We are told that in the future all cars will be electrically powered. It is therefore quite natural that a broadcaster should consider whether outside broadcast vehicles might follow suit.
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The answer to that question is certainly not simple. Living in a world of wish-thinking and mythology seems to make it easier, whereas living with feet on the ground and making the occasional nod in the direction of the laws of physics seems to make it harder. It does not help that much of what we are told about the matter is only half true.
Electric vehicles are not all the same. The pure BEV obtains all its power from a battery that has to be recharged from an external source. On the other hand a hybrid vehicle has an IC engine but carries a small battery and some electrics so that it can assist the IC engine when accelerating and use regenerative braking. The hybrid runs on hydrocarbon fuel but is more fuel-efficient than a conventional vehicle.
Then there is the PHEV, or plug-in hybrid, which is a hybrid with a slightly bigger battery that can be externally charged for short journeys falling back to hydrocarbon power for longer range. Finally there is the range extender, which is a BEV having small IC powered generator that allows the vehicle to reach a charger when the battery is depleted.
When one sees a sticker proclaiming "zero emissions" on the back of a car, two reactions come to mind. The first reaction might be: "Wow, that's great; I should get one of those." The second reaction might be: "Who are they kidding?"
Well, it turns out that both of these reactions are correct, if only from different standpoints. Fig.1 shows the standpoint of the automotive industry. It shows an electric car using a battery to drive along and the boundary across which any emissions could be measured is very close. Unsurprisingly the local emissions when the vehicle is in use are very small. It is equally unsurprising that the automotive industry chose to measure them in that way, because other ways are less appealing.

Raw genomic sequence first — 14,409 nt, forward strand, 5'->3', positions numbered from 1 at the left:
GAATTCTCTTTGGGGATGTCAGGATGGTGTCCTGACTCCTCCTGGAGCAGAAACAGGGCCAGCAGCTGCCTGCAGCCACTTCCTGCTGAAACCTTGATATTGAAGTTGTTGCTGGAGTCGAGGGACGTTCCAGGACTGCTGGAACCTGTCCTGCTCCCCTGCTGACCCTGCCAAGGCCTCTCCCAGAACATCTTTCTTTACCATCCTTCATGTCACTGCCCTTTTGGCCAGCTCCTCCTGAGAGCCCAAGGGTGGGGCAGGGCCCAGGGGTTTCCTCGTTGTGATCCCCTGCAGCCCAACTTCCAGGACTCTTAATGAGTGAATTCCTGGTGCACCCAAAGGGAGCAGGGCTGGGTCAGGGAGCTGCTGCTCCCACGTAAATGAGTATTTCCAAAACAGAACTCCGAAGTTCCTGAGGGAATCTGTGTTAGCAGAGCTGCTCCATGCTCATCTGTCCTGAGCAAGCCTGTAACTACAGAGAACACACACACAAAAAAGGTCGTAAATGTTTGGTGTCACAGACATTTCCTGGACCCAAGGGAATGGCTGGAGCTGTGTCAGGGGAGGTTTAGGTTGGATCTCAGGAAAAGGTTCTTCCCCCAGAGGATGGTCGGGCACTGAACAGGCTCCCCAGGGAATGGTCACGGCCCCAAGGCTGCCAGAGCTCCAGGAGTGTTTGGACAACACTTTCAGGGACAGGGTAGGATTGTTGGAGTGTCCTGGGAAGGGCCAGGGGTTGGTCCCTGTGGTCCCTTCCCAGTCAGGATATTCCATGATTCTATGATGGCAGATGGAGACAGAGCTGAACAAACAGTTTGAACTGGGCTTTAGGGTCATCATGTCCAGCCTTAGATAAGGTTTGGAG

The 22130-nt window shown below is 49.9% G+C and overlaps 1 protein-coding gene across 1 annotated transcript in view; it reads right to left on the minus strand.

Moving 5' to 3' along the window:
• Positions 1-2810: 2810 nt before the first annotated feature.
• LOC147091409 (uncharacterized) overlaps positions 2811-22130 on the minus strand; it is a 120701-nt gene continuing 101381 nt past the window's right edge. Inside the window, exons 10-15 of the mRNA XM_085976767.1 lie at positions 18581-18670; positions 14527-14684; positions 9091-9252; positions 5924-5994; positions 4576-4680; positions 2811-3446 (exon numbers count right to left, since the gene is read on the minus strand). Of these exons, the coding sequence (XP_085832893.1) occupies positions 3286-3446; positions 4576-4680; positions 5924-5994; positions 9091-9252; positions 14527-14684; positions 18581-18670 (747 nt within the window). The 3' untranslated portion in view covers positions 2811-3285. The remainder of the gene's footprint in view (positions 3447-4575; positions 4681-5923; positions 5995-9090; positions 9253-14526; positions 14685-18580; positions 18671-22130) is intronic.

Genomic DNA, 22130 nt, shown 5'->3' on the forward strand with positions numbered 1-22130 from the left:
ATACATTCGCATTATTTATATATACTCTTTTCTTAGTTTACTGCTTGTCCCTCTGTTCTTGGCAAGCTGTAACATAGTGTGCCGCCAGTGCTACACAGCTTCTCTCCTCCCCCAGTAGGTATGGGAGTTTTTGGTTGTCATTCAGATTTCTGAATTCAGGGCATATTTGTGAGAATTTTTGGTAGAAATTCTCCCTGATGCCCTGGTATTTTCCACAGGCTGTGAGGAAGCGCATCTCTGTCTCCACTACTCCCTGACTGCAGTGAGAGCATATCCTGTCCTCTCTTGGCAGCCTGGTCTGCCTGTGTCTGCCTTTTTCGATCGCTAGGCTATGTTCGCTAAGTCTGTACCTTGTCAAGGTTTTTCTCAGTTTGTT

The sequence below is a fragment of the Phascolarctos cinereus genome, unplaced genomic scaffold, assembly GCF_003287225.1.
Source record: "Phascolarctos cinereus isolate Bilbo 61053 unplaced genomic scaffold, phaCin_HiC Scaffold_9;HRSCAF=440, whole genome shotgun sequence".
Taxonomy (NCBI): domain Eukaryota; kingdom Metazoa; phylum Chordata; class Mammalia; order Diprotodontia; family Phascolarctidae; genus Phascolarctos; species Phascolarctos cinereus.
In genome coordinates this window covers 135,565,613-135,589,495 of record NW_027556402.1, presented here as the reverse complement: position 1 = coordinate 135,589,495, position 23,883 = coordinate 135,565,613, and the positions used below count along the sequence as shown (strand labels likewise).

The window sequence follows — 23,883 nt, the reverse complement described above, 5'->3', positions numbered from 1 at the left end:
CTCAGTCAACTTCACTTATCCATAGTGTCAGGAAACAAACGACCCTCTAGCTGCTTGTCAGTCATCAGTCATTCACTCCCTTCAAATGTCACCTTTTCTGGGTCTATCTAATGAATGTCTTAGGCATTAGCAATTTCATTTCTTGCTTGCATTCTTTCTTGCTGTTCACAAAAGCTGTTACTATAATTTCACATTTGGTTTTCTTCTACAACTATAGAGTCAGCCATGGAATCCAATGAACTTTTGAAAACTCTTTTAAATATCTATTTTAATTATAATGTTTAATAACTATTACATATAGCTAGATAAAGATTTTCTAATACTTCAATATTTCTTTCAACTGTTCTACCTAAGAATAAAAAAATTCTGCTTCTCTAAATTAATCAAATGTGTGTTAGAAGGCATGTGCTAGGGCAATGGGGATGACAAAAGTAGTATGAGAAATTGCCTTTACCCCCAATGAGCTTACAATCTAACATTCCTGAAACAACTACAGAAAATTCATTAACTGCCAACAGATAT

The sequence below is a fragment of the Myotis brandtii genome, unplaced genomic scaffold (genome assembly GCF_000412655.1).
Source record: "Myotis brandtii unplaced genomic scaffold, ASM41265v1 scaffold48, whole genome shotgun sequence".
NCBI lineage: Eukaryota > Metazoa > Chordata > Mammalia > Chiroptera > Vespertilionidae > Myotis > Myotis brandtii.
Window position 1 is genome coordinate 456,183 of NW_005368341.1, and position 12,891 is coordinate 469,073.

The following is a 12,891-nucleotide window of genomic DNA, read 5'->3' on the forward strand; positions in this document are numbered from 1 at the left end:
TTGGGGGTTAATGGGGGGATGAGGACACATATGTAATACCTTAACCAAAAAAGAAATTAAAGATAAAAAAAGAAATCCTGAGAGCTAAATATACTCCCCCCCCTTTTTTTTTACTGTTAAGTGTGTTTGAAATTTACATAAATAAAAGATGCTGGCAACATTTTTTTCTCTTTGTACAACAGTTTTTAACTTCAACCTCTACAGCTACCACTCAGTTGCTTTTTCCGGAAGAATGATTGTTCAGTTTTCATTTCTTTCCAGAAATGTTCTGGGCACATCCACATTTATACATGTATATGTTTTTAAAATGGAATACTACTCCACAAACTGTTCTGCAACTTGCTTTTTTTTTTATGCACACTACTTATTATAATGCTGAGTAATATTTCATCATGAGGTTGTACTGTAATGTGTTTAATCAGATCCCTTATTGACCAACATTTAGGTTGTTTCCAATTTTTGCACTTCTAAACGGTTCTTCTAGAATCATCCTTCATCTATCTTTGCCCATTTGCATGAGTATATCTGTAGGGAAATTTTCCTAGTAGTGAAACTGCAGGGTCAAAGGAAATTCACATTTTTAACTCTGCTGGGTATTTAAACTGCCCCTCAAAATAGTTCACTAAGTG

Fig.1 - The "zero emission" vehicle is so called because the emissions are measured while it is in use and thus neglect a number of key factors.
Fig.2 shows the boundary drawn a little wider so that it is possible to see what is really going on. The "zero emission" vehicle will now be seen to have a carbon footprint in two parts. The first of these, which is known as the embedded carbon content or the carbon debt, is the CO2 that was released during the manufacture and delivery of the vehicle and includes the mining, transport and refining of all of the raw materials as well as the energy needed to form them into the finished product.
The second footprint is the carbon emitted upstream in generating the electricity used to charge the car. There is no such thing as zero carbon electricity, but some sources are lower in carbon than others and some are lower in pollutants than others (CO2 is not a pollutant).
All products have embedded carbon content, including conventional vehicles. Carbon content is hard to establish as it depends on many factors. These include where the factory is, the weight of the product, the complexity and the extent to which rare or exotic materials are used. Electric cars score badly on all of those counts. They are heavier than conventional cars, some as much as three tons, and the batteries are complex and full of exotic materials.